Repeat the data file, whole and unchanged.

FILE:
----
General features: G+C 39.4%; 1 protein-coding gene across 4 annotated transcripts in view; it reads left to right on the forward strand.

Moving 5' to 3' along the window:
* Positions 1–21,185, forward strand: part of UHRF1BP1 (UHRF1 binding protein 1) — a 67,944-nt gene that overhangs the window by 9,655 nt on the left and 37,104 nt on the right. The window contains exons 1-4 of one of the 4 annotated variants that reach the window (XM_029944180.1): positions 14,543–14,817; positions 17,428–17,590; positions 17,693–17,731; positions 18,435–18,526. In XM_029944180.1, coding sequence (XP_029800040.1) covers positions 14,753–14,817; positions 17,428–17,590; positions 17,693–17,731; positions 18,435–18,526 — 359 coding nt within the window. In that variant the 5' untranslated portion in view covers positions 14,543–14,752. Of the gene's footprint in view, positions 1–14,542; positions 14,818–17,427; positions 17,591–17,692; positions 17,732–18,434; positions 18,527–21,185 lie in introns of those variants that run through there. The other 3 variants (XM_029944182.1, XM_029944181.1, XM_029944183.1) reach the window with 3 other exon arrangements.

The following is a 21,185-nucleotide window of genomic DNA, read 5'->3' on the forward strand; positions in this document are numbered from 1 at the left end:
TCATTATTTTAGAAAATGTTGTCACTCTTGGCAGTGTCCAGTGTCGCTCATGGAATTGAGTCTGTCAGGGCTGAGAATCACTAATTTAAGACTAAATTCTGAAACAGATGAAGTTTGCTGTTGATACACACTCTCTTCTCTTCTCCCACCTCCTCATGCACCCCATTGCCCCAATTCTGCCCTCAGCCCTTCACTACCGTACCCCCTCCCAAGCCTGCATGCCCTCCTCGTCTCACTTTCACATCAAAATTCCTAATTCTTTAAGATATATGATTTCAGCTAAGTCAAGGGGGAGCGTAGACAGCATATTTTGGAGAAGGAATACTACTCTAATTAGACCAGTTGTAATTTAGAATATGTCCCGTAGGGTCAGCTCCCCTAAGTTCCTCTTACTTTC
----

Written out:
General features: G+C 39.4%; 1 protein-coding gene across 4 annotated transcripts in view; it reads left to right on the forward strand.

Moving 5' to 3' along the window:
* Positions 1–21,185, forward strand: part of UHRF1BP1 (UHRF1 binding protein 1) — a 67,944-nt gene that overhangs the window by 9,655 nt on the left and 37,104 nt on the right. The window contains exons 1-4 of one of the 4 annotated variants that reach the window (XM_029944180.1): positions 14,543–14,817; positions 17,428–17,590; positions 17,693–17,731; positions 18,435–18,526. In XM_029944180.1, coding sequence (XP_029800040.1) covers positions 14,753–14,817; positions 17,428–17,590; positions 17,693–17,731; positions 18,435–18,526 — 359 coding nt within the window. In that variant the 5' untranslated portion in view covers positions 14,543–14,752. Of the gene's footprint in view, positions 1–14,542; positions 14,818–17,427; positions 17,591–17,692; positions 17,732–18,434; positions 18,527–21,185 lie in introns of those variants that run through there. The other 3 variants (XM_029944182.1, XM_029944181.1, XM_029944183.1) reach the window with 3 other exon arrangements.

The following is a 21,185-nucleotide window of genomic DNA, read 5'->3' on the forward strand; positions in this document are numbered from 1 at the left end:
TCATTATTTTAGAAAATGTTGTCACTCTTGGCAGTGTCCAGTGTCGCTCATGGAATTGAGTCTGTCAGGGCTGAGAATCACTAATTTAAGACTAAATTCTGAAACAGATGAAGTTTGCTGTTGATACACACTCTCTTCTCTTCTCCCACCTCCTCATGCACCCCATTGCCCCAATTCTGCCCTCAGCCCTTCACTACCGTACCCCCTCCCAAGCCTGCATGCCCTCCTCGTCTCACTTTCACATCAAAATTCCTAATTCTTTAAGATATATGATTTCAGCTAAGTCAAGGGGGAGCGTAGACAGCATATTTTGGAGAAGGAATACTACTCTAATTAGACCAGTTGTAATTTAGAATATGTCCCGTAGGGTCAGCTCCCCTAAGTTCCTCTTACTTTC